Saturday, March 20, 2010

Thank you for shopping at Wal-Mart, now get the Hell out!

WASHINGTON TOWNSHIP, N.J. – Police say they have made an arrest in the case of a racial comment being made over the public-address system at a Wal-Mart store in southern New Jersey. The Washington Township Police Department said on its Web site early Saturday that an arrest has been made in a "bias incident" at the retail store. The posting says the police and Gloucester County Prosecutor's Office will announce the arrest at a midday news conference.
Washington Township Police declined to comment early Saturday.
A male voice came over the Wal-Mart public address system Sunday evening and calmly announced: "Attention, Wal-Mart customers: All black people, leave the store now." The announcement provoked an immediate apology from the store manager.
Officials for Bentonville, Arkansas-based Wal-Mart Stores Inc., said the announcement was "unacceptable."
It was unacceptable, but was it illegal? Suppose he had said, "All fat people leave the store" or "all stupid people leave the store?" Would the police be investigating that, too?

Friday, March 19, 2010

Buzzer Kill.

This was a news story:
Anderson Cooper may be a respected newsperson, but the CNN anchor didn't display his extensive knowledge of trivia on Thursday night's "Celebrity Jeopardy!" In a competition with actress Aisha Tyler and comedian Cheech Marin, Cooper tied for second (or, depending on how you look at it, last) place with Tyler, after Marin beat them both.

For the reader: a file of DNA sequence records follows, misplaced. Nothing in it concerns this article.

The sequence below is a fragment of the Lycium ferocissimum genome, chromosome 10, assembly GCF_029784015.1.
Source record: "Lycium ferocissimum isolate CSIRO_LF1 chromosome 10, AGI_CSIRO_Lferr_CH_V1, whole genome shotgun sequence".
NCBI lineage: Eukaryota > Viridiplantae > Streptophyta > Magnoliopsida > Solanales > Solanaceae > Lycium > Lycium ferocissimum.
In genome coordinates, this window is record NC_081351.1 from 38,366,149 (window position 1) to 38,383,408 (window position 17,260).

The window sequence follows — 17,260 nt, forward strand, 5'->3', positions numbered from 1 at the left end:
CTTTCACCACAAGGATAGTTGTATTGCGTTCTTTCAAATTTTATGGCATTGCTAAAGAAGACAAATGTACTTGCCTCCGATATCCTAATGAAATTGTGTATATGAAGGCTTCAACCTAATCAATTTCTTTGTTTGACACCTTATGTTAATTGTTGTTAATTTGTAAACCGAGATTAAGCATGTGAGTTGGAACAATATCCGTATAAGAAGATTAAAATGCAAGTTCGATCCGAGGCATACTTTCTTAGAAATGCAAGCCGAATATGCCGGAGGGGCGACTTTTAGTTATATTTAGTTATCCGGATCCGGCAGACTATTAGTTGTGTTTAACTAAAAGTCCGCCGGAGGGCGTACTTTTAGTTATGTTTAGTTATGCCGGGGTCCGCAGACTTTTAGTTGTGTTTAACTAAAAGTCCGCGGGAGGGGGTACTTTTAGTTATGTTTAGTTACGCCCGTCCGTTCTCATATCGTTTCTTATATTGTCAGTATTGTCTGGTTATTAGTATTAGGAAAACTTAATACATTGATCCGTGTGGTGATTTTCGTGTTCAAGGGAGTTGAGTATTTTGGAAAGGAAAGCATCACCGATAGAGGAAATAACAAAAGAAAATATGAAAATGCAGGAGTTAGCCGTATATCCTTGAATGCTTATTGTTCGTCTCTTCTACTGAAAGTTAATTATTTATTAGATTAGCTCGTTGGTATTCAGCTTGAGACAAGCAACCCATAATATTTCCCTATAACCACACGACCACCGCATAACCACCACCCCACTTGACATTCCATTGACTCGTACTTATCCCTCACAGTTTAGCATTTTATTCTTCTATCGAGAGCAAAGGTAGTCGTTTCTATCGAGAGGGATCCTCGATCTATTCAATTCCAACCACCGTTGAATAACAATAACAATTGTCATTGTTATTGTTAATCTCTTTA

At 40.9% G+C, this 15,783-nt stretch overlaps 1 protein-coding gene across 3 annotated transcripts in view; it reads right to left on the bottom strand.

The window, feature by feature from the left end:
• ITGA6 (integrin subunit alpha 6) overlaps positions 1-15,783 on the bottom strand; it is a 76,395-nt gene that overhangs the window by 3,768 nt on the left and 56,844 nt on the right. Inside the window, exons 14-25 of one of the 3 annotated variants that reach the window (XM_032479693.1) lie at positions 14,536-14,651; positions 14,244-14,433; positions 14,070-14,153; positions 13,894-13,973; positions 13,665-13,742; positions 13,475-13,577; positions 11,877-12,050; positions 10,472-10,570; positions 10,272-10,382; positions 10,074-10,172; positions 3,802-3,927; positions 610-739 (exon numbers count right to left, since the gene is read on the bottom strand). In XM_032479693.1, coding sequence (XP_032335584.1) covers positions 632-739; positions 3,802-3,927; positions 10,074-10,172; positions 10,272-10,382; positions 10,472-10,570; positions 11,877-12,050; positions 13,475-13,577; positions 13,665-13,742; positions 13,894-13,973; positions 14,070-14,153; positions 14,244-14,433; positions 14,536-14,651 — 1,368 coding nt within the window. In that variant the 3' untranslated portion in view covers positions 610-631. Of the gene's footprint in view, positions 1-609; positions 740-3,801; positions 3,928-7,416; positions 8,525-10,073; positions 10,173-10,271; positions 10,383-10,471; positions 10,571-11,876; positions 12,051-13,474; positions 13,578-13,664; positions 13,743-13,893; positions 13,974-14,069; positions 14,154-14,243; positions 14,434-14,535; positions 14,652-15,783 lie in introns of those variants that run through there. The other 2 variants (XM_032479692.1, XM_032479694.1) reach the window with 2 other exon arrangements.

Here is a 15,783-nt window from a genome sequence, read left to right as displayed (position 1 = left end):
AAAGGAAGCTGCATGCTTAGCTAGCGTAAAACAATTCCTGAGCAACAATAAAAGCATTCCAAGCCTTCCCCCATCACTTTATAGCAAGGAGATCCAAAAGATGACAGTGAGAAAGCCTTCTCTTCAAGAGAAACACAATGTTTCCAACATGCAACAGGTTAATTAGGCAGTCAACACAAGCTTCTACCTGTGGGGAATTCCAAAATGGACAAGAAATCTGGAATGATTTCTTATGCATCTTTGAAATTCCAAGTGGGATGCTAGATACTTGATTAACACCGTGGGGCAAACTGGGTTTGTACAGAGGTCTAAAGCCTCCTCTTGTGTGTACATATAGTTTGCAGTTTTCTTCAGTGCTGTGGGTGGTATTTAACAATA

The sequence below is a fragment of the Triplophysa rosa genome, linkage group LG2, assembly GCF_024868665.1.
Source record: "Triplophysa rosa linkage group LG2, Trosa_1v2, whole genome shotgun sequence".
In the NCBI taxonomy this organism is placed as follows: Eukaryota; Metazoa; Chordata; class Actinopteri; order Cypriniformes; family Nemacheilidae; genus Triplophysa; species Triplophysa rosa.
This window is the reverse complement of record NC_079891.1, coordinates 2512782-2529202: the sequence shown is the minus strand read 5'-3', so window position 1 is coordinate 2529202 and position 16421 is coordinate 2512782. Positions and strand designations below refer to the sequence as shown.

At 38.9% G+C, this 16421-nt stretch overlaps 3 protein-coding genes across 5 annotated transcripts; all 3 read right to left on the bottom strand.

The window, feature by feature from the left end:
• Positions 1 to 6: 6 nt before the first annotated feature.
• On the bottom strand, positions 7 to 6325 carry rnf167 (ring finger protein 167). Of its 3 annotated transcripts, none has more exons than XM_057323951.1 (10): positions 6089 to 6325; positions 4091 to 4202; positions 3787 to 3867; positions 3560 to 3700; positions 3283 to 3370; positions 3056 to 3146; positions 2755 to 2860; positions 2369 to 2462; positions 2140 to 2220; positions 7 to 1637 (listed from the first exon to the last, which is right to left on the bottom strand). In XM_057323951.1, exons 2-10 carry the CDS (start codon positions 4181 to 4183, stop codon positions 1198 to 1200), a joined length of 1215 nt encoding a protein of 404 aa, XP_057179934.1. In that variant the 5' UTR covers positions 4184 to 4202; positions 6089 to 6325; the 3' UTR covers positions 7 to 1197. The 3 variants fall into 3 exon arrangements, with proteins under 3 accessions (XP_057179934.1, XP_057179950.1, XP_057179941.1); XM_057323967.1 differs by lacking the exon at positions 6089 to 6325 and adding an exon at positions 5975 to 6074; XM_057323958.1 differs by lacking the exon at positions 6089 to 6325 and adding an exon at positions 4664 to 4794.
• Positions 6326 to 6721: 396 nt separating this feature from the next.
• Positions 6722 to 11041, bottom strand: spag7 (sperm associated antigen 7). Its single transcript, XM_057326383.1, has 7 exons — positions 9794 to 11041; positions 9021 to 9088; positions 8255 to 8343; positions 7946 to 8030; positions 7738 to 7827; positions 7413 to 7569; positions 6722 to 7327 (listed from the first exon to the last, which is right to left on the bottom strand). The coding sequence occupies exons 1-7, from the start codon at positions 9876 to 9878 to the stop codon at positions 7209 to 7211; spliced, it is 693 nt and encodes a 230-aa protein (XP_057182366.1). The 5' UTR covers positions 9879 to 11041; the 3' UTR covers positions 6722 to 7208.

With a final score that totaled $0, Cooper missed questions about world leaders, geography and literature, among other topics.
By the time "Final Jeopardy" came around, he was so stumped by a question about the author of "The Wizard of Oz" that his screen displayed simply the word "Who."
Who indeed. Like, "Who is on an overrated game show that is supposed to be a test of ones knowledge, when it is actually just a stupid game show?" The answer is: Jeopardy contestants.
It is long removed from the days when Art Fleming hosted what was billed as a test of knowledge. From what I've read, contestants are asked their fields of expertise and the questions (sorry, answers) are catered to their favorite topics. Typical TV nonsense. I guess Cooper missed the pre-interview.
Meanwhile, it's a dopey concept that has lasted over three generations. Answer with a question. OK, the answer is, "This overpaid talking head gets more credit for being intelligent than he deserves merely because he hosts his own nightly news program." The question is, "Who is just about every news anchor on television."